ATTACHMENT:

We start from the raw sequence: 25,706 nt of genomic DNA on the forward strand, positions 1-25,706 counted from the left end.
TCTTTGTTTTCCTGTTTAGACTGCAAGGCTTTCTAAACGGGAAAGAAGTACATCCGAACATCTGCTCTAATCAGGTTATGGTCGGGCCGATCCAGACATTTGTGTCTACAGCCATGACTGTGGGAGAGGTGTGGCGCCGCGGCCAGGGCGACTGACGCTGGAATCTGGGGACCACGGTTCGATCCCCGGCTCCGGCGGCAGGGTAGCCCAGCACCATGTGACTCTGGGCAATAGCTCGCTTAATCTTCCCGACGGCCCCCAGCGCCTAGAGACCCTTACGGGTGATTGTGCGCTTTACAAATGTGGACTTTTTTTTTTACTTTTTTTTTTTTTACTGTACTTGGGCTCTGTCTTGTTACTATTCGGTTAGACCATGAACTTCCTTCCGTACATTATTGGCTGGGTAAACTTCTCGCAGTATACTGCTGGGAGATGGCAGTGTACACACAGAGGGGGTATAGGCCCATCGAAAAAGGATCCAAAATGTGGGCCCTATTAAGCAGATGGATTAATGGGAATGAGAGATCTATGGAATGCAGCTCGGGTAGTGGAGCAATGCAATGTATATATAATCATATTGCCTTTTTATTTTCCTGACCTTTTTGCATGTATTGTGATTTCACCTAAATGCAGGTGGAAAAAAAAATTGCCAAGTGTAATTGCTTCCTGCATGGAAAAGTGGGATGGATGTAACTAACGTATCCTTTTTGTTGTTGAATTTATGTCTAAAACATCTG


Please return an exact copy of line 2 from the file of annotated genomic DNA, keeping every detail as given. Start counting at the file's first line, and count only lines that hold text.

TCTTTGTTTTCCTGTTTAGACTGCAAGGCTTTCTAAACGGGAAAGAAGTACATCCGAACATCTGCTCTAATCAGGTTATGGTCGGGCCGATCCAGACATTTGTGTCTACAGCCATGACTGTGGGAGAGGTGTGGCGCCGCGGCCAGGGCGACTGACGCTGGAATCTGGGGACCACGGTTCGATCCCCGGCTCCGGCGGCAGGGTAGCCCAGCACCATGTGACTCTGGGCAATAGCTCGCTTAATCTTCCCGACGGCCCCCAGCGCCTAGAGACCCTTACGGGTGATTGTGCGCTTTACAAATGTGGACTTTTTTTTTTACTTTTTTTTTTTTTACTGTACTTGGGCTCTGTCTTGTTACTATTCGGTTAGACCATGAACTTCCTTCCGTACATTATTGGCTGGGTAAACTTCTCGCAGTATACTGCTGGGAGATGGCAGTGTACACACAGAGGGGGTATAGGCCCATCGAAAAAGGATCCAAAATGTGGGCCCTATTAAGCAGATGGATTAATGGGAATGAGAGATCTATGGAATGCAGCTCGGGTAGTGGAGCAATGCAATGTATATATAATCATATTGCCTTTTTATTTTCCTGACCTTTTTGCATGTATTGTGATTTCACCTAAATGCAGGTGGAAAAAAAAATTGCCAAGTGTAATTGCTTCCTGCATGGAAAAGTGGGATGGATGTAACTAACGTATCCTTTTTGTTGTTGAATTTATGTCTAAAACATCTG